Mera Gao Power is one small enterprises that is really making a difference in its community. Their target market are the small villages of Uttar Pradesh, one of the poorest states in India.
Vast areas of UP are not electrified and the only source of light after dark is from kerosene lamps. These lamps cause respiratory problems and are a fire hazard. The company serves those villages that are off-grid by coming up with microgrid designs to meet specific needs.
Mera Gao Power’s low energy design involves four solar panels for each system – these supply a village of 100 households with light as well as mobile charging. Banks of four batteries are used to store up to two days of power and these are also installed near the panels. Power is distributed to the households from the batteries.
Earlier this year, The Guardian reported that: “Each household that signs up to their service receives two LED lights and one mobile-charging point in their home at a cost of 25 rupees (£0.301) per week. The setup cost is an additional one-off payment of 40 rupees (£0.48).”
Although the payments are small, the company hopes to get back their investment in each microgrid system within 18 months. This is a projected ROI of almost 15% over three years. The two founders of the company, Nikhil Jaisinghani and Brian Shaad, have been constantly tweaking their business model to keep it both simple and cost effective. By 2016, they plan to electrify 100,000 households. This would equate to installing systems in 50 villages during this year alone, over the next five years it would require installations in nearly 2,000 villages.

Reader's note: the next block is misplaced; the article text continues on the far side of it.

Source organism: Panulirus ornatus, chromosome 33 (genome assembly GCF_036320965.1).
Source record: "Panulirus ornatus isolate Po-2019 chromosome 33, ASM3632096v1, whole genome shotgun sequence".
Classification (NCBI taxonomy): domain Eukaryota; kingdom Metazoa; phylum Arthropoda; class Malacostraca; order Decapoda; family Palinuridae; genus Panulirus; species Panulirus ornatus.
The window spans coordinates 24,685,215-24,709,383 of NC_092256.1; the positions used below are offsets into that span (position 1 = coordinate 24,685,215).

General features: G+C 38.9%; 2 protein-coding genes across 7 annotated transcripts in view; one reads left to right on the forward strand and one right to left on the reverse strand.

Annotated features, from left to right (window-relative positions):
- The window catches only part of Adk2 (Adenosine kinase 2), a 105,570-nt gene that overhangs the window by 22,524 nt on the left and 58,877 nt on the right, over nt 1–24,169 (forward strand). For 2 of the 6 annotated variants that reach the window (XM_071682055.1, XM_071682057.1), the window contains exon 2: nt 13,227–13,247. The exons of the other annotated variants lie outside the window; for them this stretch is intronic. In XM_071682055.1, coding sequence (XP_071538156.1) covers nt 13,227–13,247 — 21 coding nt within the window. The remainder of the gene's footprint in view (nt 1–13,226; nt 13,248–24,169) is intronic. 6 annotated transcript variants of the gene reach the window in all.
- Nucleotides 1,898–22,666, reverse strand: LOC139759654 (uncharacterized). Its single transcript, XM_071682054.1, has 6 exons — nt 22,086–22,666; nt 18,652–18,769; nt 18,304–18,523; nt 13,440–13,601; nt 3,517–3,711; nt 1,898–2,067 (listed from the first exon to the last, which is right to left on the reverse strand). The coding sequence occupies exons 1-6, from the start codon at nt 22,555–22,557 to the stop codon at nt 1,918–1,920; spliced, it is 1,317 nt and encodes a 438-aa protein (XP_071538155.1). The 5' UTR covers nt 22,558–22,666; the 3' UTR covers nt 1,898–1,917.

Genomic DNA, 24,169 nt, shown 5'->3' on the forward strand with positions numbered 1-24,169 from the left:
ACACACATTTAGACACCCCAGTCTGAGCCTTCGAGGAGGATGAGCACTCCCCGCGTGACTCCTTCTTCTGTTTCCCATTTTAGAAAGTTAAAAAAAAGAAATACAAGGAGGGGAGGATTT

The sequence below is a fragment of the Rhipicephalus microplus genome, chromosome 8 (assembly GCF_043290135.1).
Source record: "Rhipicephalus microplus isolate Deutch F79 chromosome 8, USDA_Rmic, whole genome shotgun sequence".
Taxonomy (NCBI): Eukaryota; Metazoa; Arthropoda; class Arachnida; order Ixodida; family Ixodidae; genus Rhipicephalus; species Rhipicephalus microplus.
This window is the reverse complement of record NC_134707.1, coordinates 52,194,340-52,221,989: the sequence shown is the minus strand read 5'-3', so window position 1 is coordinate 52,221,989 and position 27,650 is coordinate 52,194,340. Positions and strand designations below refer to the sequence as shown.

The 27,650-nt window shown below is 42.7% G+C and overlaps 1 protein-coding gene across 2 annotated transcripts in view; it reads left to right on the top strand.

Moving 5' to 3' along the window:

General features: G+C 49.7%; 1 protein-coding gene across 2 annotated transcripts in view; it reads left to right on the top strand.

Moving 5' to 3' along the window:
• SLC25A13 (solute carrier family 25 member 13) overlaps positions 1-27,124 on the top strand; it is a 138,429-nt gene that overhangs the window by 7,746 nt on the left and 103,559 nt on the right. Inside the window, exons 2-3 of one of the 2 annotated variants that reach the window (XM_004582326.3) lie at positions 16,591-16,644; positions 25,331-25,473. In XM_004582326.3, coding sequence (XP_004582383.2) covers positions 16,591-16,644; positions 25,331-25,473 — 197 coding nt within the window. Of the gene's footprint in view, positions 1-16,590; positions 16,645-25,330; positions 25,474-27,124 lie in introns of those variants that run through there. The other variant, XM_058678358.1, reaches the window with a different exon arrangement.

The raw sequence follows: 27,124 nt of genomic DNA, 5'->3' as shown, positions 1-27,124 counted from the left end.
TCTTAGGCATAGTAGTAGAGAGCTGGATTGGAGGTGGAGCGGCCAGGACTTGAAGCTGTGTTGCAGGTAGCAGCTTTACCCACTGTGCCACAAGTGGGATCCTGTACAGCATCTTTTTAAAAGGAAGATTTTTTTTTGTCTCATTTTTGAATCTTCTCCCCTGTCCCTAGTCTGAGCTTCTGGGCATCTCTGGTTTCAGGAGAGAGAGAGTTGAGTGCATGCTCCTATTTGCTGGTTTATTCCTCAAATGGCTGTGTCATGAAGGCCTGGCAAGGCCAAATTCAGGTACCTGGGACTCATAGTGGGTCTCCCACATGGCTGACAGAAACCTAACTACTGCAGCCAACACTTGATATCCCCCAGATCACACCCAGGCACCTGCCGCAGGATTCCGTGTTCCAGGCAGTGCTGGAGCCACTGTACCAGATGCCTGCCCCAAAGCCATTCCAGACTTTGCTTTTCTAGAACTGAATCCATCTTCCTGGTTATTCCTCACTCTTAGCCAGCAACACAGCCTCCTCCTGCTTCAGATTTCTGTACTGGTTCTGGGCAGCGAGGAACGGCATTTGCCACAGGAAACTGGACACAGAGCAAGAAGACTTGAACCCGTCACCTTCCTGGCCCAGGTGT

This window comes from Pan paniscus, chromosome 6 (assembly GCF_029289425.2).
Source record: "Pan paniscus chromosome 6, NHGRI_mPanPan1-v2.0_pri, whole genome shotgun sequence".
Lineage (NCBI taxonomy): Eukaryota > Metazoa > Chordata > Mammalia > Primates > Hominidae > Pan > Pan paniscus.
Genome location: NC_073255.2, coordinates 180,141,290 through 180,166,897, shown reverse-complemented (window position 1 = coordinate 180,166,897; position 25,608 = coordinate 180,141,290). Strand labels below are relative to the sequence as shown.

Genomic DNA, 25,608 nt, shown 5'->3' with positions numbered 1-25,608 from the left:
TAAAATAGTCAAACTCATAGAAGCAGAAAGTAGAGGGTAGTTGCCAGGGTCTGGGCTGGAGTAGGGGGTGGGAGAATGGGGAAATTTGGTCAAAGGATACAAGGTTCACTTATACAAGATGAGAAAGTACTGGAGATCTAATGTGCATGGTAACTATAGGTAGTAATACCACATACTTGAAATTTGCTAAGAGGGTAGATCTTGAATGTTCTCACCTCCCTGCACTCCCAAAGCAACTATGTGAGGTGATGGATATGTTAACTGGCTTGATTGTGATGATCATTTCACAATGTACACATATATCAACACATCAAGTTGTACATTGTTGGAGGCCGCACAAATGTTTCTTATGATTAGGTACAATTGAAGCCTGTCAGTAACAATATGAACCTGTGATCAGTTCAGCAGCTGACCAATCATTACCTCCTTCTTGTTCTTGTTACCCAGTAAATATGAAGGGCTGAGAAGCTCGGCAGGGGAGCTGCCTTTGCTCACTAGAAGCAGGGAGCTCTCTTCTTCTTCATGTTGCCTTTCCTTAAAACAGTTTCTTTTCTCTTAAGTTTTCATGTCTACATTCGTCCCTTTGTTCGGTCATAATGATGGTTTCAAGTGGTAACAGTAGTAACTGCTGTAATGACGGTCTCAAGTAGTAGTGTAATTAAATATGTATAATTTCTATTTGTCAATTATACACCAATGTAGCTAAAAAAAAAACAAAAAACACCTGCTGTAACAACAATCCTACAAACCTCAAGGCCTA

Currently they are funded by USAid but they will require more funding if they are to meet their targets. The World Resources Institute estimates that India’s off-grid energy market will total $2bn a year and clean tech is one of the fastest growing areas. By focusing on one of the least developed states, the duo may be on to something. With the basic necessity of lights and mobile phone charging points installed, the field is wide open for further innovations to improve agricultural systems, pumps, and access to safe drinking water.
Electricity in rural areas definitely improves quality of life – children are able to study for longer, adults are able to earn additional income and the lack of kerosene smoke reduces indoor air pollution. If all this is achieved with renewable energy, then its a win-win.
Image Credit: MGP Solar Panels. Mera Gao Power ©